Volume 24, Issue 1 (1-2017)                   EEBL 2017, 24(1): 10-1 | Back to browse issues page

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Faculty of Law, University of Technology Sydney, NSW 2000 Australia
Abstract:   (311 Views)
The paper examines the scope for a common law of human rights through the jurisprudence of the European Court of Human Rights. It analyses the conceptual difficulties with the interplay of constitutional and supranational approaches to human rights violations. While supranational jurisdiction has constitutional features, it does not necessarily interact with national legal systems in a pluralistic way. Rather than equal jurisdiction, the subsidiarity principle dictates its function as one of guidance, a last resort. However, the Court’s perceived need to balance judicial rights protection with the democratic self-governance of the member states creates problems with compatibility and legal precedent. While there is a disjunction between the supranational human rights interpretive model, whose focus is on achieving consensus and serving communitarian interests, and the national-constitutional interpretive model, which is particularist and framed in the autochthonous language of that legal system, there is an increasingly functional juridical dialogue between Strasbourg and the national authorities. On the one hand, the European Court’s harmonisation practice of determining minimum legal standards can serve as a catalyst for the development of human rights norms; on the other, national constitutional courts engaged in legal interpretation in the context of adjudication must negotiate a course that reflects domestic methods and concerns while giving effect to the authoritative nature of Strasbourg jurisprudence.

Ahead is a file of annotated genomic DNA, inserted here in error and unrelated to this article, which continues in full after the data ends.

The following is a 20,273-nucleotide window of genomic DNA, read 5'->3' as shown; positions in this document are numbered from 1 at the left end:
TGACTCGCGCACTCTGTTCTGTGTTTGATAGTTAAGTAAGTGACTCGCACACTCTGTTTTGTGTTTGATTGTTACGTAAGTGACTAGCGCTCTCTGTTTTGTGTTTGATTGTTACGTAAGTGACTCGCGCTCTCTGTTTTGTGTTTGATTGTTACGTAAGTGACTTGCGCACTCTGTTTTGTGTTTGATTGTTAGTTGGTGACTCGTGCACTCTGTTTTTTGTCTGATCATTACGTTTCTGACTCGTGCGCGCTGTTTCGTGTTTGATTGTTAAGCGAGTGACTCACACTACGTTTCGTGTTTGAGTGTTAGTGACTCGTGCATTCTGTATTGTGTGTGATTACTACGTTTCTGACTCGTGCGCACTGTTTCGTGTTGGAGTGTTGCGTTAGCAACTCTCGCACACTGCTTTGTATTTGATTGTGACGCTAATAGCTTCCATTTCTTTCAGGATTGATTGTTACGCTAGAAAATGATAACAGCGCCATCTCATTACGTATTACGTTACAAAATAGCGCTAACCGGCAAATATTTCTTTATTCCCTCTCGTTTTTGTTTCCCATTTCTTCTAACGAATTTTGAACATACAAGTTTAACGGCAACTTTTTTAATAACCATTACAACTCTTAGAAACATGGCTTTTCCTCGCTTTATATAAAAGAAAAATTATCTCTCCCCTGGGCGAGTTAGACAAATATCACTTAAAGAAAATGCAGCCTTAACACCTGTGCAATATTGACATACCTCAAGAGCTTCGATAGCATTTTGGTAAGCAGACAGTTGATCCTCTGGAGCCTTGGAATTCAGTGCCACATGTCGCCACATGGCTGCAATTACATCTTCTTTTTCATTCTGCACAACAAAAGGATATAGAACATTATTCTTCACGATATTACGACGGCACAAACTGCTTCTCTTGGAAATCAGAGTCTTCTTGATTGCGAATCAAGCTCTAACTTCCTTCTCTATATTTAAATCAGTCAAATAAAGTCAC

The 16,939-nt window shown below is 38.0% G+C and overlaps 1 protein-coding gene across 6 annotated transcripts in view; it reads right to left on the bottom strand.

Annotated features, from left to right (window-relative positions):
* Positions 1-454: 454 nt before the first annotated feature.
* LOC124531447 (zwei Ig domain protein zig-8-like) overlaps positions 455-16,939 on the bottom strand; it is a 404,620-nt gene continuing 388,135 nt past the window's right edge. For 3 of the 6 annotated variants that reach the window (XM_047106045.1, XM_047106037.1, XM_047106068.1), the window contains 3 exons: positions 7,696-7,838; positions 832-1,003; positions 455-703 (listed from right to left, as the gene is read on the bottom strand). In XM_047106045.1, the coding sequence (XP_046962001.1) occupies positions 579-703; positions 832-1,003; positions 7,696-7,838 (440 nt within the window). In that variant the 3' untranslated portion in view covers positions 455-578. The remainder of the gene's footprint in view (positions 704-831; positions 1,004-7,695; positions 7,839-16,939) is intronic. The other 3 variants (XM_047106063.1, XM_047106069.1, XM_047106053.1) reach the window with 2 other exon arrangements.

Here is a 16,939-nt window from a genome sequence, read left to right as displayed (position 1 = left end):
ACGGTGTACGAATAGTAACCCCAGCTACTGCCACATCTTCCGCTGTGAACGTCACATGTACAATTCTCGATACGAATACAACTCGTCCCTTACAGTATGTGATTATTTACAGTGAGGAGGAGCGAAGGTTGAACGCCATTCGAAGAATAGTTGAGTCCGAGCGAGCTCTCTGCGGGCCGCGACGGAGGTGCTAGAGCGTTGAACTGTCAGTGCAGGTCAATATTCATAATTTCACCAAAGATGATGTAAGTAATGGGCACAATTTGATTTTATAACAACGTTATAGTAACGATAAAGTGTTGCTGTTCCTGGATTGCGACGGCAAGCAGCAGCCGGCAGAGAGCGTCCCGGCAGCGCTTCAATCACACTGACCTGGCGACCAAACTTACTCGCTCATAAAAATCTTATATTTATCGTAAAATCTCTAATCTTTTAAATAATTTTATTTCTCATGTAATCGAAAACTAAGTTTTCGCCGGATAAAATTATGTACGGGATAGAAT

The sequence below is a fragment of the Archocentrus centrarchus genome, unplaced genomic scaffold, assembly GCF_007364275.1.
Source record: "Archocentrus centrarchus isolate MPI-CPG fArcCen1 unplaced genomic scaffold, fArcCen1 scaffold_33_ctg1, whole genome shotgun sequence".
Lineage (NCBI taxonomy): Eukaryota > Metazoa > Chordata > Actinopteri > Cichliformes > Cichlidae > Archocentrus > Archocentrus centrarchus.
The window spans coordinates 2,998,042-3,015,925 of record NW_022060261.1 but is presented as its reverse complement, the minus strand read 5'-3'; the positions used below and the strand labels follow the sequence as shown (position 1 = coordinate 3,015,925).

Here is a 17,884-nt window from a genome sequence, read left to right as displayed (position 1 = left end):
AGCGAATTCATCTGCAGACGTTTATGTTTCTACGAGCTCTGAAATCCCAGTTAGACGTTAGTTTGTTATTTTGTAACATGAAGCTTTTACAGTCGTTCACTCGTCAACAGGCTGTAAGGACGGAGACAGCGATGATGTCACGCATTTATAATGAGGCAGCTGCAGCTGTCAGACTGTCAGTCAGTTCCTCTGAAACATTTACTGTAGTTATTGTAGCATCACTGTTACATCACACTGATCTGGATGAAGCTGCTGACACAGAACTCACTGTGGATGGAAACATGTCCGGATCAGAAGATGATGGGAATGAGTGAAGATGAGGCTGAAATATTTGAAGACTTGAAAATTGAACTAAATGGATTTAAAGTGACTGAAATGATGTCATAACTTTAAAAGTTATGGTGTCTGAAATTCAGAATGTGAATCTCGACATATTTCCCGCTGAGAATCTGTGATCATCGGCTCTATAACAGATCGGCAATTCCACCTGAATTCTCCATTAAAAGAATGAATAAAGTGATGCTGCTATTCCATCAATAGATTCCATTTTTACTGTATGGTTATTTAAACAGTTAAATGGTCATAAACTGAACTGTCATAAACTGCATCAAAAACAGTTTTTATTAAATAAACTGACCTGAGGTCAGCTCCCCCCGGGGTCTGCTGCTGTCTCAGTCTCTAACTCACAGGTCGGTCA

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Received: 2019/08/7 | Accepted: 2019/08/7 | Published: 2019/08/7